Coase demonstrated, the parties can trade the right so that whichever entity values it most ends up owning it. Efficient trading of the right to pollute moves society towards the optimal amount and allocation of the pollution. The idea is central to the cap and trade approach to reducing greenhouse gases and other pollutants.
In its editorial remembering Coase, the cap-and-trade-hating Wall Street Journal stated the principle of the Coase Theorem reasonably well, but then its conclusion echoed much of the right-wing press on Coase’s passing: “The too frequent assumption of modern government is that it can play the role of teacher, even when its taxes or regulation raise costs or otherwise make things worse. The Pigovians have had a political renaissance since the 2008 financial crisis, touting the virtues of regulation. But as we see the results, the Coasians are due for a comeback.”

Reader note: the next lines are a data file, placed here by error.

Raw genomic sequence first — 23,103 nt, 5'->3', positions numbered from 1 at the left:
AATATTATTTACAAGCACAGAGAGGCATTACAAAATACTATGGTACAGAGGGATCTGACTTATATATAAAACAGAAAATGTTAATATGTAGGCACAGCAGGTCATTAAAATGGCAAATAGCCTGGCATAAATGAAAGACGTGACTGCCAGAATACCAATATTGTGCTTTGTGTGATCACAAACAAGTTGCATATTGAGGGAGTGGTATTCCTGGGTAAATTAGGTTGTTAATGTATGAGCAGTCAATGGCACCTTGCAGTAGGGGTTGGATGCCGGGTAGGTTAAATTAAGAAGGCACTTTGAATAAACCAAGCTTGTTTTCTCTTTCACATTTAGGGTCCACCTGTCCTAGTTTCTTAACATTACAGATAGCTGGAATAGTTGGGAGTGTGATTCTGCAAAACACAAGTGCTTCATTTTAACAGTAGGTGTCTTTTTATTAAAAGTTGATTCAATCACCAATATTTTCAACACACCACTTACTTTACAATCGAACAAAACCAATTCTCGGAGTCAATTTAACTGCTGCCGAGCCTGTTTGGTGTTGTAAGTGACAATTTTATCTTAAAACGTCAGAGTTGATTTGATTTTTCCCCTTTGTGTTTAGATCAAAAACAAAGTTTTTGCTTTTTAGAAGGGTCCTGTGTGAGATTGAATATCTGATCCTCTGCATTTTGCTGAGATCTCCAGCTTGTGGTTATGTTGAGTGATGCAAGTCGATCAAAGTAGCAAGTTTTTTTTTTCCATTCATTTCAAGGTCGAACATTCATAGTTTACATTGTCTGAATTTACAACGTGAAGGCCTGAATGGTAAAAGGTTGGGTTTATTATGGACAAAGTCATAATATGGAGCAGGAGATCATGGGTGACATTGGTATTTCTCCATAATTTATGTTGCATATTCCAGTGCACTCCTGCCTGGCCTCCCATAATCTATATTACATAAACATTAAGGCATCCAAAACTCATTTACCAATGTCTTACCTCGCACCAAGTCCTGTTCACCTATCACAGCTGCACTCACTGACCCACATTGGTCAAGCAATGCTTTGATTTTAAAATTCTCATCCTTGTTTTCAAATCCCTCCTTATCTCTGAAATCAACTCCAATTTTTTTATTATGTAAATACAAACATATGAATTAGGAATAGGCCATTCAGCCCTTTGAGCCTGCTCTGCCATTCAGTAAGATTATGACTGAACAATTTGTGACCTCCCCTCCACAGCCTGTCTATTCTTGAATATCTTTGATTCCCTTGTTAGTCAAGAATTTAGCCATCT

Whoa! Coase was clearly skeptical of government regulation, but he recognized – indeed advocated — that government must establish and enforce property rights for efficient trade to take place. The costs it imposes on the polluters isn’t part of the calculation, just recognition that the total costs to society can be mitigated by facilitating such trade.
It is ironic and disappointing to hear some commentators laud Coase while at the same time saying that cap-and-trade would be too costly to the U.S. economy. The WSJ editorial page, and many others of similar inclination, have argued instead that “the market” will solve pollution problems without government intervention. That’s not Prof. Coase; that’s Prof. Ostrich, the one with his head in the sand.
Hat tip: Professor Stavins